- The FDA solicit input from the physician community before establishing any REMS programs that require prescriber training in order to ensure that such training is necessary and meaningful, requirements are streamlined and administrative burdens are reduced.
The House adopted CSAPH Report 3, but added the second recommendation regarding development of standards as well as the verbiage regarding patient rights in Paragraph 4:
- Our American Medical Association recognizes the utility of next-generation sequencing (NGS)-based technologies as tools to assist in diagnosis, prognosis, and management, and acknowledges their potential to improve health outcomes. (New HOD Policy)
- Our American Medical Association encourages the development of standards for appropriate clinical use of NGS-based technologies and best practices for laboratories performing such tests. (New HOD Policy)
- Our American Medical Association will monitor research on and implementation of NGS based technologies in clinical care, and will work to inform and educate physicians and physicians-in-training on the clinical uses of such technologies. (Directive to Take Action)
- Our American Medical Association will support regulatory policy that protects patient rights and confidentiality, and enables physicians to access and use diagnostic tools, such as NGS-based technologies, that they believe are clinically appropriate. (New HOD Policy)
- Our American Medical Association will continue to enhance its process for development of CPT codes for evolving molecular diagnostic services, such as those that are based on NGS; serve as a convener of stakeholders; and maintain its transparent, independent, and evidence-based process. (Directive to Take Action)
At the meeting, AMA also sponsored a CME session on next-generating sequencing. I will supplement the report with the presenters’ slides if they are made available.
AMA EXECUTIVE VICE-PRESIDENT’S REPORT
Dr. Madara updated the House of Delegates on AMA's five-year strategic plan. The AMA's plan focuses on three areas that are critical for building a health care system that enables sustainable practices and better health outcomes. These areas are:
- Improving health outcomes for patients in ways that add value.
- Accelerating change in medical education to align physician training and education with the future needs of the health care system.
- Enhancing professional satisfaction and practice sustainability by helping physicians navigate delivery and payment models.
Dr. Madara’s speech is available on YouTube here.
AMA policy already lays out an extensive series of recommendations that position the AMA to be actively engaged in efforts to identify problems and issues that contribute to medication shortages, as well as the mitigation of such shortages. The updated report adopted by the House at this meeting adds that AMA will collaborate with medical specialty partners in identifying and supporting legislative remedies (previously, “Urges Congress to amend the 2003 Medicare Modernization Act”) to allow for more reasonable and sustainable payment rates for prescription drugs.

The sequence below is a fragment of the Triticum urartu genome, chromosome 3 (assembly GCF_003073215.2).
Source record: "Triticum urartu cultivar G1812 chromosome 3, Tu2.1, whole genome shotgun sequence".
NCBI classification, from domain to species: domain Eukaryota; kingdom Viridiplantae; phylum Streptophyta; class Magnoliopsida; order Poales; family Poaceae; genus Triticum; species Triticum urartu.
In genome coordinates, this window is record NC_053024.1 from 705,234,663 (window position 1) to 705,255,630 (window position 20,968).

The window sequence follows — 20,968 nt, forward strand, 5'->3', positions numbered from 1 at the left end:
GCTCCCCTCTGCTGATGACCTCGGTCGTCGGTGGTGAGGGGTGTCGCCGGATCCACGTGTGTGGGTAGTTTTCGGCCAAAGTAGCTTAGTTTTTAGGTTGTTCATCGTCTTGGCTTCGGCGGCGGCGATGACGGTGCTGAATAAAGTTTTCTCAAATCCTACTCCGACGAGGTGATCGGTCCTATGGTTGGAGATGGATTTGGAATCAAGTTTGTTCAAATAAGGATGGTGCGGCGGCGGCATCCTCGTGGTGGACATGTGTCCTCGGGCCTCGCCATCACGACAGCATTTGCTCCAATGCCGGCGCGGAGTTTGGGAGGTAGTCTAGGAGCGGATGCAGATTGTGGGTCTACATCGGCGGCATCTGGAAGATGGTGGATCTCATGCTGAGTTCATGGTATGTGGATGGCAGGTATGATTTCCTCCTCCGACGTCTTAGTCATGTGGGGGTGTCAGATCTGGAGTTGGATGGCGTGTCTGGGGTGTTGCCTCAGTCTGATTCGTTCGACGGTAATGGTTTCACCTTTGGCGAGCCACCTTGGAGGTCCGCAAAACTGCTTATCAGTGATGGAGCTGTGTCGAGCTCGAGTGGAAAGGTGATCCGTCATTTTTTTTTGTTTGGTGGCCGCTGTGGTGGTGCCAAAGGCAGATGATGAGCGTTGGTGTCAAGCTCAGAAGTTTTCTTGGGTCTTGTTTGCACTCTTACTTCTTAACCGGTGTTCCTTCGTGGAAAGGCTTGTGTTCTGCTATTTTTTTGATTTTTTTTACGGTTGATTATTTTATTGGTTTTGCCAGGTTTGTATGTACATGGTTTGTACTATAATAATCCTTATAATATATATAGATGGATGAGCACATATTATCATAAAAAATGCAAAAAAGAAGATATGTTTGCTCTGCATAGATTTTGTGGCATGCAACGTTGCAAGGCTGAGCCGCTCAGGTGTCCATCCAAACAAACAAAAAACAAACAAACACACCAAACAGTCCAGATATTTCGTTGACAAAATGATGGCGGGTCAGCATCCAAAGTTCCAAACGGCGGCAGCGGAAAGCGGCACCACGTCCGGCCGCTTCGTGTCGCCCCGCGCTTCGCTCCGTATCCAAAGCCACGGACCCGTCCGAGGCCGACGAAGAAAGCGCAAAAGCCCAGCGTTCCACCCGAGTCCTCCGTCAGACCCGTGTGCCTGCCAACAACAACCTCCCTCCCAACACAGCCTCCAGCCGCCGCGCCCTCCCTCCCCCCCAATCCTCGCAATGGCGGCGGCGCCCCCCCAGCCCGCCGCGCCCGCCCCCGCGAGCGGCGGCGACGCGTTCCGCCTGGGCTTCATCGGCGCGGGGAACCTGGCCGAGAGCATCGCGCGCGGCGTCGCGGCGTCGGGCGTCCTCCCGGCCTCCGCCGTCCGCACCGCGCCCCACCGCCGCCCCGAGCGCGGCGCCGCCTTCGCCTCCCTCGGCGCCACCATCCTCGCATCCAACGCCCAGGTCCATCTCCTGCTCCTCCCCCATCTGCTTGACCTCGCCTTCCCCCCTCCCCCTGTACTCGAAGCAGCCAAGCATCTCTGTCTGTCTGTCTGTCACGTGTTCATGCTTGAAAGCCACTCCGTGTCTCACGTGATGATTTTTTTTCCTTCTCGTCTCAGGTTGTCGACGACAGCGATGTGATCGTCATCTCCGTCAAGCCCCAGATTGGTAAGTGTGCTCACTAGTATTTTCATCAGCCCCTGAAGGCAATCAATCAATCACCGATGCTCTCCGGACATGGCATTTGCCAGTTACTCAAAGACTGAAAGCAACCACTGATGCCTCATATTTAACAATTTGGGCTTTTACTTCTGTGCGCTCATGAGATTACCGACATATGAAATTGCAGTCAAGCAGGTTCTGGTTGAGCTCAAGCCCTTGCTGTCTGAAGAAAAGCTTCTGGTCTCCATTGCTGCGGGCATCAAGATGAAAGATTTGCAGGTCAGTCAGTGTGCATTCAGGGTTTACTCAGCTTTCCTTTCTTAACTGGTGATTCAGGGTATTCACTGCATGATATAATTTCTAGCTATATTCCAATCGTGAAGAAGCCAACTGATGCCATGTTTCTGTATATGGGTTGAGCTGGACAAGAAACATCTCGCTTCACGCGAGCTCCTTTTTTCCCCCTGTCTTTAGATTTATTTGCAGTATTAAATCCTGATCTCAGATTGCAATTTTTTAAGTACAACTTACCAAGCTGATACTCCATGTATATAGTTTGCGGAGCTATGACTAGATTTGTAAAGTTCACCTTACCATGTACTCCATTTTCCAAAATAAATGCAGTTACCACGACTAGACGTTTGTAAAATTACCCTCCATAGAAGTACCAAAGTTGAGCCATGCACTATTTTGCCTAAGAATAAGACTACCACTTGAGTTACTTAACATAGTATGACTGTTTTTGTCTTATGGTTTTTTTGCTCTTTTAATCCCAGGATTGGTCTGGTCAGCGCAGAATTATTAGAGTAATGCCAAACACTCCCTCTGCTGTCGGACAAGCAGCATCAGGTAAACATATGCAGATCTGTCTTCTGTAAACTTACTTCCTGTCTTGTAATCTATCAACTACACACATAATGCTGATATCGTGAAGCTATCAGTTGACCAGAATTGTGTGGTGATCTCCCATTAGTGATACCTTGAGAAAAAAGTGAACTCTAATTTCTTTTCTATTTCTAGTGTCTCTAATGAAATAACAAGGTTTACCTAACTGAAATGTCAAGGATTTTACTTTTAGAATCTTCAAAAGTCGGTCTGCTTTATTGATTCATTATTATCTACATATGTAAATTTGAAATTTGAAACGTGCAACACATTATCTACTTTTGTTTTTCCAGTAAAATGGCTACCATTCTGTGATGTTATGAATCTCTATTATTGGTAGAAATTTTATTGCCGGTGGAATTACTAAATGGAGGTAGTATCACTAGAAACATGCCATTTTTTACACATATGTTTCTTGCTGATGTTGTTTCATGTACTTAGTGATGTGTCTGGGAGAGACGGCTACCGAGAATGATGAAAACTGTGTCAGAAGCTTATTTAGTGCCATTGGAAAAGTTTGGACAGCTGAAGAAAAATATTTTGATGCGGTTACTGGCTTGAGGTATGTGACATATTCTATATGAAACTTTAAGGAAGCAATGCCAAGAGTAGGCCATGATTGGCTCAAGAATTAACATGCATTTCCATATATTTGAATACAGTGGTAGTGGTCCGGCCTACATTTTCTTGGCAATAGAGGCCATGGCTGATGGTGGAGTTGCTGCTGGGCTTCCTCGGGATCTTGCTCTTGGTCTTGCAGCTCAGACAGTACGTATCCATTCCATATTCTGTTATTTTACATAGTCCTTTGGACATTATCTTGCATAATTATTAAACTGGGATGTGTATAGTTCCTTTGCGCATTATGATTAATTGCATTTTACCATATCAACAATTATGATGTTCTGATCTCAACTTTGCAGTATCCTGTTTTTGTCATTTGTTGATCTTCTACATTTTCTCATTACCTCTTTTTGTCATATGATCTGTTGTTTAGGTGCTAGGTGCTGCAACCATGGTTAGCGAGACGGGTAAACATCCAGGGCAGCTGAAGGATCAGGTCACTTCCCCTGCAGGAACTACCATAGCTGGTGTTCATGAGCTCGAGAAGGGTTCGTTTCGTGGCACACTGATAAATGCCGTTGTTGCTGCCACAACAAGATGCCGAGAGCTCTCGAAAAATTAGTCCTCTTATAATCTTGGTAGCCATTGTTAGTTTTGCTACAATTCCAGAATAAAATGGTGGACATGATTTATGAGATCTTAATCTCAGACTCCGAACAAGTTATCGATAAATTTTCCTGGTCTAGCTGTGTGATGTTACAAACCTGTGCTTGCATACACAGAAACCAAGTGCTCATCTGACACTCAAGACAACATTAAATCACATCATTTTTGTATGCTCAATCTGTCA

REVISED REQUIREMENTS FOR HOD REPRESENTATION
A specialty organization must demonstrate that it has a minimum of 100 (down from 250) AMA members and that 20% (down from 25%) of its physician members who are eligible for AMA membership are members of the AMA. Specialty societies are reviewed for compliance with these minimums every five years. APCR’s next required recertification will be in 2017.
SUPPORT FOR PREVENTION AND PUBLIC HEALTH FUND DOLLARS
The House adopted policy that AMA supports budget allocations for the Prevention and Public Health Fund at no less than the levels adopted in the Affordable Care Act of 2010 (New HOD Policy); and that AMA actively oppose policies that aim to cut, divert, or use as an offset, dollars from the Prevention and Public Health Fund for purposes other than those stipulated in the Affordable Care Act of 2010. (Directive to Take Action) Adoption of this wording was a victory for the Section Council on Preventive Medicine over arguments that support of this budgetary objective might be seen as undercutting support for funding necessary for ending the sustainable growth rate formula for physician reimbursement under Medicare.
A resolution on compounding reflected concern about compounding based on recent news stories. The House adopted policy that AMA: (1) monitor ongoing federal and state evaluations and investigations of the practices of compounding pharmacies; (2) encourage the development of regulations that ensure safe compounding practices that meet patient and physician needs; and, (3) report back on efforts to establish the necessary and appropriate regulatory oversight of compounding pharmacy practices. (Directive to Take Action)